The Cheshire Cat very aptly asks the question of Alice about where she wants to get to; for if there is no purpose and direction, then it really is of no consequence what way you choose.

The question that I have been teasing at and trying to unpack for the last two weeks have in many ways been answered by entering the domain of SP. I was merrily making plans and had chalked out one specific way to go; focusing on the influences that effect my personal and professional arenas ( Niki’s Arena of Change Diagram). However, there has been a paradigm shift in my thinking; the myriads of possibilities that present themselves can each have a different scenario developed around it. The future is unpredictable but the choices I make can be definitely informed by the literature and arrived upon through a thoughtful and discerning  process. Time, I believe wisely spent!

This exciting realisation propels me to broaden my horizons and I feel as I have finally got a grasp of the zooming in and out of the arena. No longer is it merely about the change in technology, or its application in the classroom or the directions that education is going to take in the context of my school. The questions that I am now beginning to ask have shifted in perspective; the focus now is not how will this effect me personally or professionally, but more so what  ‘stories’ am I going to choose to paint the pictures for the future.  Suddenly from a static, two dimensional scenario building perspective, as the article by Emma Stewart warns us to stay clear off,  the possibilities of multiple dimensions has exploded into colourful characters and settings;  the invitation to shape and develop possibilities is opened up within my own perceptions.

The Economist quotes Wack (1985), from the Harvard Business Review, referring to scenario planning as a a mingling of two worlds; facts and perceptions. The perceptions are what drive decisions; the aim then is to get these perceptions out in the open and link them to existing facts with the intention of providing a shift in thinking. The picture that is then painted of the scenarios, gives the view of the forests and not just of one tree ( Senge, 1994). The aim is to paint the picture with everyone present so that the heroes and the villains that lurk in the minds of the decision-makers are revealed and can be added in behind the trees and in the cottages. The important step however, is to preempt the way some of these can alter the path or direction that Whitman wishes to take, on its  journey through the woods of change,  and having strategies up our sleeves to circumnavigate these.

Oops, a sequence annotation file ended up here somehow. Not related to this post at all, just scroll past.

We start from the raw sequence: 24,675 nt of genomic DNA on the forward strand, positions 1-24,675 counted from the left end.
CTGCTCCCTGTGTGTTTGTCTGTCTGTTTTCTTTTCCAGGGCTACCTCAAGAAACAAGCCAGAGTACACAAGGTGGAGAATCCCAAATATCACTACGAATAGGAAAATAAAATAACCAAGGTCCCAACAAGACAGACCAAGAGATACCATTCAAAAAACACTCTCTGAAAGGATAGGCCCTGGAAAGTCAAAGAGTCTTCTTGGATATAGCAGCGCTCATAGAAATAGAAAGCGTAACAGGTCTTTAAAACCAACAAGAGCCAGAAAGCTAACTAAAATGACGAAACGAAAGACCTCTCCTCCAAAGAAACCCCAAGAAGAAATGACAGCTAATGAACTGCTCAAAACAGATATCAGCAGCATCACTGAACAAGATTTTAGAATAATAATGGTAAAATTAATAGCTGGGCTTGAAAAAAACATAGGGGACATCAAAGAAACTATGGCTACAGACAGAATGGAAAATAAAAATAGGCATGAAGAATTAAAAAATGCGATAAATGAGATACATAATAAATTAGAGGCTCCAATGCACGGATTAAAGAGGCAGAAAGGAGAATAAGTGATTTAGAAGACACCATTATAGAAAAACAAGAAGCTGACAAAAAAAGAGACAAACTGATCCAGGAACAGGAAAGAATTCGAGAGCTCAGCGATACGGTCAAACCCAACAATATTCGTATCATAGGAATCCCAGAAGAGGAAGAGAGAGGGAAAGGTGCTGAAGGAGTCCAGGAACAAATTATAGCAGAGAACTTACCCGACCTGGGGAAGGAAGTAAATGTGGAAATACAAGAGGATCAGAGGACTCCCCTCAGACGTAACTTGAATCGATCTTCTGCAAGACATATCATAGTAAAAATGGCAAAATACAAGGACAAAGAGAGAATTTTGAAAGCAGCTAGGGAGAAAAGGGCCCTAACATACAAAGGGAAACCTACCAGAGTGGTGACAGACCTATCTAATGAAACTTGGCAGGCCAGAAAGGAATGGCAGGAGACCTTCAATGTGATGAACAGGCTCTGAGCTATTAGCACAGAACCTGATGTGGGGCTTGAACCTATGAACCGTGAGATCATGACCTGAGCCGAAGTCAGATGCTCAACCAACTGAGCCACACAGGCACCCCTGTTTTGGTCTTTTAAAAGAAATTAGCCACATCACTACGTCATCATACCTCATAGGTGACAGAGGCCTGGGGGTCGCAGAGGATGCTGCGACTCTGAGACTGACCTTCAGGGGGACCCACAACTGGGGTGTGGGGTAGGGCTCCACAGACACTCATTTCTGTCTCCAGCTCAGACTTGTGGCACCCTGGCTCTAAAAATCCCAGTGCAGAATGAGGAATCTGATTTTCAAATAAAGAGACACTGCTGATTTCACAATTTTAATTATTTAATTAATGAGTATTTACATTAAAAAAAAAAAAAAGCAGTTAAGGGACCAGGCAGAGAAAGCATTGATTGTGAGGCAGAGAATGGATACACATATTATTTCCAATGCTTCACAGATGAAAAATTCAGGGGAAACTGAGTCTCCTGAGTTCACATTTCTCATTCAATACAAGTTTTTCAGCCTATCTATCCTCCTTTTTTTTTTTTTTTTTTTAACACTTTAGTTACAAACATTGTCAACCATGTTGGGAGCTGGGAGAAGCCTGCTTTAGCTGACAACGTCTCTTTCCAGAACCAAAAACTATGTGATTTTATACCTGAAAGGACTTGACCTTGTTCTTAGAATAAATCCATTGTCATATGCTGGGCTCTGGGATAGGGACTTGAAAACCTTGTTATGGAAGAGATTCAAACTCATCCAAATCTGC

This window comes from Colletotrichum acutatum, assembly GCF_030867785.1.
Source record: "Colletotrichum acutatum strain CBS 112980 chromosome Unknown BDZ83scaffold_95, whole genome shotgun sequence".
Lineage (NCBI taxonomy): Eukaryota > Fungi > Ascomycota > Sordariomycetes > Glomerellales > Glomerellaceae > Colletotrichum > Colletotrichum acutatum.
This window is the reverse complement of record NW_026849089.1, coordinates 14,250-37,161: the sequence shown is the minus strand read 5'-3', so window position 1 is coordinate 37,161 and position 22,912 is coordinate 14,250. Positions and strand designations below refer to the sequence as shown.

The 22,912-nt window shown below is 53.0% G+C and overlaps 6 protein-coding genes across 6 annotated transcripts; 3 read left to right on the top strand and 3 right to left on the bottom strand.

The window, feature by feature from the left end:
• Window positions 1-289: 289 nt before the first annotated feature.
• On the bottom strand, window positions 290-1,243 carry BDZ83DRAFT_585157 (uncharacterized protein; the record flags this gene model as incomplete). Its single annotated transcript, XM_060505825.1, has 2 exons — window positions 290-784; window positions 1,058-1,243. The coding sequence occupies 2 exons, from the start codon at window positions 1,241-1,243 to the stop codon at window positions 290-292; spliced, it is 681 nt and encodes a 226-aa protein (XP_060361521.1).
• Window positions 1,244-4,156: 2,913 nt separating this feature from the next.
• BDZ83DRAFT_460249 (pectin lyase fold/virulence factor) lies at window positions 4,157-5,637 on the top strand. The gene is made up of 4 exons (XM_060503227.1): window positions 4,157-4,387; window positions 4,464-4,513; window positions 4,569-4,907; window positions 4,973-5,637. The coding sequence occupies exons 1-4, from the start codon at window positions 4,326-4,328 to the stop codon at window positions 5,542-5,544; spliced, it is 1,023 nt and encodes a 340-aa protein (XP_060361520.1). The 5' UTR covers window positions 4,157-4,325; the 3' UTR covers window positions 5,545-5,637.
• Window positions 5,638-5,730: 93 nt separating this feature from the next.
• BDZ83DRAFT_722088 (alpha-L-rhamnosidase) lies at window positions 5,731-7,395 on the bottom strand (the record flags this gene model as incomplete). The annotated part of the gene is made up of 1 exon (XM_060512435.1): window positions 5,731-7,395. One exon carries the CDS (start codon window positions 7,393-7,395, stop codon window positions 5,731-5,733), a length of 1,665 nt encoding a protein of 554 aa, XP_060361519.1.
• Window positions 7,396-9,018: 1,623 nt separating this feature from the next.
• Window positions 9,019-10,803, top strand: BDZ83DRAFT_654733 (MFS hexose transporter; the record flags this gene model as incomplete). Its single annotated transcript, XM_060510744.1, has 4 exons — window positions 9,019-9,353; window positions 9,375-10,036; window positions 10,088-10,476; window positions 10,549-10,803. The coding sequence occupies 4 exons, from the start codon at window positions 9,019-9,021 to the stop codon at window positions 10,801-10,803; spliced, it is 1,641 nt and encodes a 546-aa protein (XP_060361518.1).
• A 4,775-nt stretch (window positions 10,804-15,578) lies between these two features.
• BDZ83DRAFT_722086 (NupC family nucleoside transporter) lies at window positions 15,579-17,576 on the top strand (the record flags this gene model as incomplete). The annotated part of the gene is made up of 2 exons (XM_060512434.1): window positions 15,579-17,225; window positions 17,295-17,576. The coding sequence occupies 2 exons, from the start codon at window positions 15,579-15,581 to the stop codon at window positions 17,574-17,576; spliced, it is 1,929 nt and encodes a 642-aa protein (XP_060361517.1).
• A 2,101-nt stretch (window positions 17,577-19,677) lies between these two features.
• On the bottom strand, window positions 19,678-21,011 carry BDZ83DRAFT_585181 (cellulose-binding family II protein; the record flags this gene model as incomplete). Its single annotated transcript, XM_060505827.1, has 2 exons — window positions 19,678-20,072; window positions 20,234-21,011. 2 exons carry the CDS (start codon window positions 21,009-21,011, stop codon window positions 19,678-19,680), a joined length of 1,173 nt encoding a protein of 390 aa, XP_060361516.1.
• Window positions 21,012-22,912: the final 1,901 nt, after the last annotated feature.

Merrily mixing my metaphors, I set out this weekend to consider my ‘What if ?’ questions. I literally am getting out the digital paint brush and am painting my way through the various scenarios, dreaming of a different Whitman.


Case study: Scenario planning, published by BUSINESS21C, University of Technology Sydney

Daniel, J. (2012). Making Sense of MOOCs: Musings in a Maze of Myth, Paradox and Possibility. Journal Of Interactive Media In Education, 3(0). Retrieved August 2, 2013, from

Idea: Scenario Planning , Published by The Economist.

Senge, P.M. (1994). The fifth discipline. The art and practice of the learning organization. New York: Currency Doubleday.